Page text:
Obtained from Glera grape, Prosecco is distinguished for its fruity and fragrant wine characteristics with a delicate nose. The Prosecco vine is hardy and vigorous with quite large, long grape clusters of golden yellow. The wine itself demonstrates a straw-yellow colour with greenish hue overlay. The nose offers a fragrant bouquet, including golden apples, citrus fruits and fresh plants, interspersed with lilac and acacia flowers.
The Veneto region was granted DOCG status in 2010 because it is the ideal home for Prosecco. With the right soil composition, hills well exposed to sunlight, abundant and frequent rainfall, constant mild temperatures between April and October, and marked temperature changes during the ripening season, there simply is no better place to produce this wine.
This perfect blend of climate, morphology, and soil composition combined with the long history of winemaking has resulted in superior wines of exceptional substance. In fact, there’s yet to be found any other wine area so perfectly suited to developing wines with the fragrant, complex aromas of Prosecco.
Bibliographic records trace the Prosecco grape in the Treviso Province to the Pucinum wine of ancient Rome. Pliny describes the Pucino as one of the great wines at the tables of Roman dignitaries. They believed it gave them longer life. Records of correspondences between the Duke Foscari and the Podestà of Conegliano further demonstrate that the origins of wine on our hills date back to before 1400.
Some writers believe the Pucino derived from the “Glera”, a white wine grape still cultivated today in the areas near the village of “Prosecco”. Only later did the Prosecco make its way into the hills between Valdobbiadene and Conegliano.
Production techniques have improved significantly over centuries, and today Prosecco is known as a high-quality, ususally sparkling extra dry wine. Recent reports demonstrate its sharp rise in popularity outside Italy, with global sales growing by double-digit percentages since 1998.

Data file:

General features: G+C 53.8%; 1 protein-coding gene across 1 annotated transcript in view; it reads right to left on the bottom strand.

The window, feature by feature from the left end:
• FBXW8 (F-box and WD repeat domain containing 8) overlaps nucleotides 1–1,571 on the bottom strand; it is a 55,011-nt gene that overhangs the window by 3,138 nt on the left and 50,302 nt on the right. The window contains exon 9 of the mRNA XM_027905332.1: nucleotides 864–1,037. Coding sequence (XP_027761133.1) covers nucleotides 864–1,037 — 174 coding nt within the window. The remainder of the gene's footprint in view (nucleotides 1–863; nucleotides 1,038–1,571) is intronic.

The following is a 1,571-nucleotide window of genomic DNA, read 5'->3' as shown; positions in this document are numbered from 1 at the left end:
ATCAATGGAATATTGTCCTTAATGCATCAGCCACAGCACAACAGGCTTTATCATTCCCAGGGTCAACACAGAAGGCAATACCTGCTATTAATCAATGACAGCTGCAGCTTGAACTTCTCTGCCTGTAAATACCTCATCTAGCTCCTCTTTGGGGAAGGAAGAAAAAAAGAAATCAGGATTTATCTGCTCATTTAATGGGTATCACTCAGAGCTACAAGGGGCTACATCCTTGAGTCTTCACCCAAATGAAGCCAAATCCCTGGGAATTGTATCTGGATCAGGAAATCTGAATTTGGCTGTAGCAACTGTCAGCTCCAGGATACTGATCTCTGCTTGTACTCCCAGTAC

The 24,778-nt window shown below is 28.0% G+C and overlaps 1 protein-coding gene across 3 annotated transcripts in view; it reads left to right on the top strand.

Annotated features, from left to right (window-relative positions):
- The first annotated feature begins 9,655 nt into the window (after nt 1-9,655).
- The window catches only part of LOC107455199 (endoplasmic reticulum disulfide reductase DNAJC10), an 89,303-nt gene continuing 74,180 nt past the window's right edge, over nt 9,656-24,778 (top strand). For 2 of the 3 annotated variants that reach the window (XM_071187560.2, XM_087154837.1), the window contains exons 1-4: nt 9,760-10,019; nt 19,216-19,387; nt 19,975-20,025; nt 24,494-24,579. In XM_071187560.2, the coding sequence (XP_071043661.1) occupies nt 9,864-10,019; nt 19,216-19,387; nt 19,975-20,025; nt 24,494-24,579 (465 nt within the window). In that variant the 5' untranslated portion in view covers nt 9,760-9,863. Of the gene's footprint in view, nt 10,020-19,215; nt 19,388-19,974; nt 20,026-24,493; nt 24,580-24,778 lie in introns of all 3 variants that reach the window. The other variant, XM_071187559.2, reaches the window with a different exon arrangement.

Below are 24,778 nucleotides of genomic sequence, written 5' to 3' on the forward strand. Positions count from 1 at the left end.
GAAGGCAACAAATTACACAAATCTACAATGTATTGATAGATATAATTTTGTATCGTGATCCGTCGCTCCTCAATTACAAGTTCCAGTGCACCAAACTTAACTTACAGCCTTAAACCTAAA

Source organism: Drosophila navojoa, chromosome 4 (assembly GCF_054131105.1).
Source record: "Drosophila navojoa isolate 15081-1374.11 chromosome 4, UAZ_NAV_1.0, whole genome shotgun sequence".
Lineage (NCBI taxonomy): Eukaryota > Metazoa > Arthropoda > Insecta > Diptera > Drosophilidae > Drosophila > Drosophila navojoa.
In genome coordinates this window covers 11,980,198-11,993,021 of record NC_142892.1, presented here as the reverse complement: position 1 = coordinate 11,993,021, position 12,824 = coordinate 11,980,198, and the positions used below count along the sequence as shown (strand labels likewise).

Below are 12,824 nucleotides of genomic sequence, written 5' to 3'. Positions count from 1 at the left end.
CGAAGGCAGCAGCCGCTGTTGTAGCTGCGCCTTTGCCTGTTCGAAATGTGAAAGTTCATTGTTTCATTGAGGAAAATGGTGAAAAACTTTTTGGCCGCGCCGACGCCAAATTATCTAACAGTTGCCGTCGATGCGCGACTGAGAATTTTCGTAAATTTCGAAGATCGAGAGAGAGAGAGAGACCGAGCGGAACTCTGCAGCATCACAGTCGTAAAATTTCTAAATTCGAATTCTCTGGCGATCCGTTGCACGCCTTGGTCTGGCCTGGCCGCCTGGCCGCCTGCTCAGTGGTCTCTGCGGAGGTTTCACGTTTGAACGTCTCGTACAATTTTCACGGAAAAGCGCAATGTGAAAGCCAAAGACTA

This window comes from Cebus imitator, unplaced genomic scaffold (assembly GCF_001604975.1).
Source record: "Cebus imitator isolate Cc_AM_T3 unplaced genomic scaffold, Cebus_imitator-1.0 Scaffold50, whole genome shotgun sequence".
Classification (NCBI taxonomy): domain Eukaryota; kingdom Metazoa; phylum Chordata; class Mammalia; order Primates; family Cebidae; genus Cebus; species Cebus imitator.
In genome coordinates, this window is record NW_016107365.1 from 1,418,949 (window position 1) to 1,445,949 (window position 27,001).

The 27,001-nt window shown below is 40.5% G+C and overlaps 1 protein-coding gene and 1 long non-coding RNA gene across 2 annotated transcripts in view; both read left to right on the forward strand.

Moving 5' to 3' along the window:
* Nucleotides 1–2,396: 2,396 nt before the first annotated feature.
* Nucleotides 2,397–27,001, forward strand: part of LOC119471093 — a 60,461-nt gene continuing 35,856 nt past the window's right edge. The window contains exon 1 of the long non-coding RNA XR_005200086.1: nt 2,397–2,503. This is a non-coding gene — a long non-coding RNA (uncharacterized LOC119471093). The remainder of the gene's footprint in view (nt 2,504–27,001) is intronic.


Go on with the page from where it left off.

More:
Prosecco Wine is protected as a DOCG within Italy, as Conegliano-Valdobbiadene Prosecco Superiore.
Taste & Style
Prosecco is mainly produced as a sparkling wine in either the fully sparkling (spumante) or lightly sparkling (frizzante) varieties. Depending on their sweetness, Proseccos are labelled “brut” (up to 12 g of residual sugar), “extra dry” (12-20g) or “dry” (20-35g).
Unlike champagne, appreciated for its rich taste and complex secondary aromas, most Prosecco variants have intense primary aromas and are meant to taste fresh and light. The flavour has been described as intensely aromatic and crisp, bringing to mind yellow apple, pear, white peach, apricot and even lilac and acacia flowers. The nose offers a fragrant bouquet, including golden apples, citrus fruits and fresh plants, interspersed with lilac and acacia flowers
Italians treat Prosecco as a wine for all occasions. Outside Italy, it’s most often drunk as an aperitif, similar to Champagne. Like other sparkling wines, Prosecco is served chilled. Prosecco does not ferment in the bottle and therefore should be drunk as young as possible.
Prosecco Wine Production
Approximately 150 million bottles of Italian Prosecco Wine are produced annually. As of 2008, 60 percent of all Prosecco is made in the Conegliano and Valdobbiadene area. A still wine (tranquillo) is also made from Prosecco grapes.